Are you eating a Balanced Diet?

March 1, 2016

 

 

There is so much nutritional and diet advice about it’s easy to get confused.  The advice we receive seems to be constantly changing and can appear to be contradictory. 

 

Having a balanced diet is not about restricting yourself from eating the foods you love or trying to stay unrealistically thin.  It is about providing your body with the right nutrients in the right amounts for good health, energy, organ function, and cell growth!  In other words to make you feel healthy, look healthy, and give you enough energy to do all the things you want to do.

 

What is a balanced diet anyway? It’s a diet that is that is made up of carbohydrates, proteins, fats, vitamins and minerals eaten in the right quantities and proportions.  Current health guidelines advise women to consume 2,000 calories a day and men 2,500 calories per day to maintain their current weight. This should be split between 50-55% carbohydrates (starches and sugars), 30-35% fat and 15% protein. 

 

It is far too easy these days with shop aisles packed full of pre-packaged foods to eat too much sugar, take in too much fat and not eat enough fresh products. 

 

So hear are a few tips to make sure you are eating a balanced diet:

 

  • Eat the right amount of calories to avoid putting on weight.

  • Keep a food diary, tracking your food and be honest with yourself. This will help you see if you are getting say, enough protein, eating too many packaged snacks or consuming too much alcohol. 

  • Don’t skip breakfast, it has been linked to weight control and improved performance and will give you the energy to start your day.

  • Eat 2 portions of fish per week; oily fish contains omega-3 fats, which help prevent heart disease.

  • Try to have 5 different portions of fruit and vegetables per day (remember fruit juice no matter how much you consume only counts as 1 of your 5 a day – be careful it is likely full of sugar also)

  • Choose wholegrain products, whole meal bread, brown rice etc. they have more fibre in then their white counterparts.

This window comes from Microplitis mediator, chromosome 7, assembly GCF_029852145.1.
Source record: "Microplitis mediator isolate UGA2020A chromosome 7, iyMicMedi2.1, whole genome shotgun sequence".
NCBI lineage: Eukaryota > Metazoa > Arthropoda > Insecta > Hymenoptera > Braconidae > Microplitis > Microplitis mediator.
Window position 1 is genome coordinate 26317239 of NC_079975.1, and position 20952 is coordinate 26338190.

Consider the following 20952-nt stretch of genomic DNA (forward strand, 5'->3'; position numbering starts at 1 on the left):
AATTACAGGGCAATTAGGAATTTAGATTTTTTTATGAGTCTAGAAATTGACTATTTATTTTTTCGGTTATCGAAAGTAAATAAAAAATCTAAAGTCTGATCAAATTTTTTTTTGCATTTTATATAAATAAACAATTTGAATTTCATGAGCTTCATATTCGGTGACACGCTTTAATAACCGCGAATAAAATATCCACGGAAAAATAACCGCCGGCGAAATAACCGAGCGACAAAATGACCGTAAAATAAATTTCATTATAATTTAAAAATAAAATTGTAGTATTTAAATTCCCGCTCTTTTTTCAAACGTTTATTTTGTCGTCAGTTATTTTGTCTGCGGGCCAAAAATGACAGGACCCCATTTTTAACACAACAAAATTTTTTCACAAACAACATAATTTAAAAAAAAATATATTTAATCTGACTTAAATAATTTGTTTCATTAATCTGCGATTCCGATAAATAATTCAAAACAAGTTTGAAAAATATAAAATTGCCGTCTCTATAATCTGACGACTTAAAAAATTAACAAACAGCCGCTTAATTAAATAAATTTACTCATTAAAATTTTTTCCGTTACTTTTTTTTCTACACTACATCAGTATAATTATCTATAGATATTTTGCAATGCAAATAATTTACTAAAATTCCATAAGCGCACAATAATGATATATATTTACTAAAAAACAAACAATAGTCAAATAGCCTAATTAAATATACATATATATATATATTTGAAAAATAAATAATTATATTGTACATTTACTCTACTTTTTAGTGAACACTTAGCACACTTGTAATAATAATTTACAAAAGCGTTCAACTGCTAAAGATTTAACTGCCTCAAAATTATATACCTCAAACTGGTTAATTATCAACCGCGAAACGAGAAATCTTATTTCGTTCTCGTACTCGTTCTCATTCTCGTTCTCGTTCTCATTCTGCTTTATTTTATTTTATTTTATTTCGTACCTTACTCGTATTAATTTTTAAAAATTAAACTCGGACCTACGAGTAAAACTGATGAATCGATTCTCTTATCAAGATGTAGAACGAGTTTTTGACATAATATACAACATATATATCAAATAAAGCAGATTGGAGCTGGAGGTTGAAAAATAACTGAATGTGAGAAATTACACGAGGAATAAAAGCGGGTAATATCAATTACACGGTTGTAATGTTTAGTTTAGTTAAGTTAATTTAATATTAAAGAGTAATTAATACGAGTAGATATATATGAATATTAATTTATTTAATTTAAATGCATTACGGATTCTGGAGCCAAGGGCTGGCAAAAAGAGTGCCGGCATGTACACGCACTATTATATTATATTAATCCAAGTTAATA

• Cut down on sugar and saturated fat.  Read food labels to see where the sugar is, quite often ‘low-fat’ items are full of sugar to replace the fat for taste – be careful.

  • Drink enough water (1.6 to 2 litres a day) to stop you getting dehydrated.

 

Enjoy your food but think about it before you buy or eat it, ask yourself one question. “What am I getting from this …….?”  If the answer is lots of added sugar then put it back and pick something else.  If the answer is lots of fibre, vitamins and minerals then it sounds like a good choice.

 

References:

www.gov.uk/government/publications/the-eatwell-plate-how-to-use-it-in-promotional-material/the-eatwell-plate-how-to-use-it-in-promotional-material

www.nhs.uk/Livewell/Goodfood/Pages/Healthyeating.aspx

 

 

 

This web site is for informational purposes only. Consult a physician before performing this or any exercise program. It is your responsibility to evaluate your own medical and physical condition, or that of your clients, and to independently determine whether to perform, use or adapt any of the information or content on this web site. Any exercise program may result in injury. By voluntarily undertaking any exercise displayed on this web site, you assume the risk of any resulting injury.

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